Ask yourself, when is Pottermania most evident?
Well, Pottermania always peaks when a new book is released. Warner Bros., which I should remind you is a corporation that wants to make money, would probably love to ride the wave of hype following a book release. Scheduling the movie release 6 days after the release of the final book in the series would mean getting audiences in theatres during the absolute peak of Pottermania. Harry Potter will never be as big as it will be when the final book is released. Any businessman would want to capitalize on that hype and milk it for every single penny it is worth. Since releasing the movie in summer would make no sense unless Warner Bros. had a very good reason, it would appear that Jo herself is at least thinking that a summer 2007 release is still likely.
We all know that Jo will never confirm a release date until she is absolutely satisfied with the final draft of Book 7. But, during the release of Half-Blood Prince in summer 2005, she mentioned that she thought the book could be released in about two years. She has also commented on how 2006 will be the year she writes the last Harry Potter book.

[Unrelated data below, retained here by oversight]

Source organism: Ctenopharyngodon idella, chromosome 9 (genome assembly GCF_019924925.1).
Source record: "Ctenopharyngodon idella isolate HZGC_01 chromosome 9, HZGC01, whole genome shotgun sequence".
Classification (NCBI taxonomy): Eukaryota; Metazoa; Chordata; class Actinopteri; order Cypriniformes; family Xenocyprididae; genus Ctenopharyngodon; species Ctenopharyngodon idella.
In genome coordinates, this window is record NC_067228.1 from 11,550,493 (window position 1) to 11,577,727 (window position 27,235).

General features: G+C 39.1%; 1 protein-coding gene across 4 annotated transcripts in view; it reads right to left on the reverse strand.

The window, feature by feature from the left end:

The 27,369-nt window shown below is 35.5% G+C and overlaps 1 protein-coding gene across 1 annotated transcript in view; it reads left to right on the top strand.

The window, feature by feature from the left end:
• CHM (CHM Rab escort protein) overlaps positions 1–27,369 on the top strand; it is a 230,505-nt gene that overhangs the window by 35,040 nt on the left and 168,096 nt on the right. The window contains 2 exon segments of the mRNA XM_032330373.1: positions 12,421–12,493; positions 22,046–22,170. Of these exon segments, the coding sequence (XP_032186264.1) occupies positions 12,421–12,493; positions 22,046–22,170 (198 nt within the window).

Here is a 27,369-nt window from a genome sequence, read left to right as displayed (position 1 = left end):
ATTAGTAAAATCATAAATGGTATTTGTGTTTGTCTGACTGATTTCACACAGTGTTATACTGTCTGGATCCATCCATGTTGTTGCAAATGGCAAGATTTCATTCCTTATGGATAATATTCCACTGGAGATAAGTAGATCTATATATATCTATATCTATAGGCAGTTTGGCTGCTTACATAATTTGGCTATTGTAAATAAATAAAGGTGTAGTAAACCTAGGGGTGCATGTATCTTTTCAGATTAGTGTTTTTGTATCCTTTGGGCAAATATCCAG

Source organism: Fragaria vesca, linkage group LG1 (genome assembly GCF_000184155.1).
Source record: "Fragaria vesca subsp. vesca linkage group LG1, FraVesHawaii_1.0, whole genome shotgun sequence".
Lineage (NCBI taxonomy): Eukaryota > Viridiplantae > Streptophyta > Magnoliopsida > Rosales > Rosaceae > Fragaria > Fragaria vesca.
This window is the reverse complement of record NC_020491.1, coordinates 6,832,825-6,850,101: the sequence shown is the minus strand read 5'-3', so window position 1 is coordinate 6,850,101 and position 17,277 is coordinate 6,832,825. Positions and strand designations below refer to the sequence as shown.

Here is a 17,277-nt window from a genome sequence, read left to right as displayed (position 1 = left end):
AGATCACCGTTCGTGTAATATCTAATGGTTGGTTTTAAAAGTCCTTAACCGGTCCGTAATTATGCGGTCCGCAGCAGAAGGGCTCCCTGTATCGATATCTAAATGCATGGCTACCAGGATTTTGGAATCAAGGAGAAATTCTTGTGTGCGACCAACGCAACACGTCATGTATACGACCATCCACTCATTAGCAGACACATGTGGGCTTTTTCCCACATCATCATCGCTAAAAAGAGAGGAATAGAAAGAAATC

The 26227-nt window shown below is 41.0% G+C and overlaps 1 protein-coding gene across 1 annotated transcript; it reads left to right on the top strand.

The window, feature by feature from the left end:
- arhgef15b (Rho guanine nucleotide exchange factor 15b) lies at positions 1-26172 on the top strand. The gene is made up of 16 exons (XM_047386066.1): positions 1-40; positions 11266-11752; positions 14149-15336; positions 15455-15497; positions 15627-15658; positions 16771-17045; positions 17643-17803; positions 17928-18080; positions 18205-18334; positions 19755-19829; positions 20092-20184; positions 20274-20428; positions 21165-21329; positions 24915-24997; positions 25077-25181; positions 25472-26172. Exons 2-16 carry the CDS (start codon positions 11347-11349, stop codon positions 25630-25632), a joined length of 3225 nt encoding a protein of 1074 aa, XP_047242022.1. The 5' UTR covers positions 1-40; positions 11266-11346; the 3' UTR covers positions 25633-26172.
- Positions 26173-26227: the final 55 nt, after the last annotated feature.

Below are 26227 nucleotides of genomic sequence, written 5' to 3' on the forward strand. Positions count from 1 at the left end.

But we all know this could change. She’s never said with 100% certainty that the book would be out in 2007. However, she may have confided with either her publishers and/or Warner Bros. that she is quite hopeful that the book would be ready in time for a summer 2007 release date. Her publishers, naturally, would then target a July 7 release for obvious reasons and Warner Bros. would target a July 13 film release. In doing so, Jo does not have to commit to a release date, but the businesses profiting from her genius story can set up their plans for the best case scenario releases based on what Jo has said to them.
Obviously, I can’t prove Jo has ever spoken to Warner Bros. or Bloomsbury, but this is the only explanation I can come up with for releasing the fifth Harry Potter movie on July 13. Especially seeing how close July 13 is to July 7. If I were a businessman, it would be a dream to capitalize on the Book 7: 07/07/07 marketing strategy and then releasing a film at the height of Pottermania.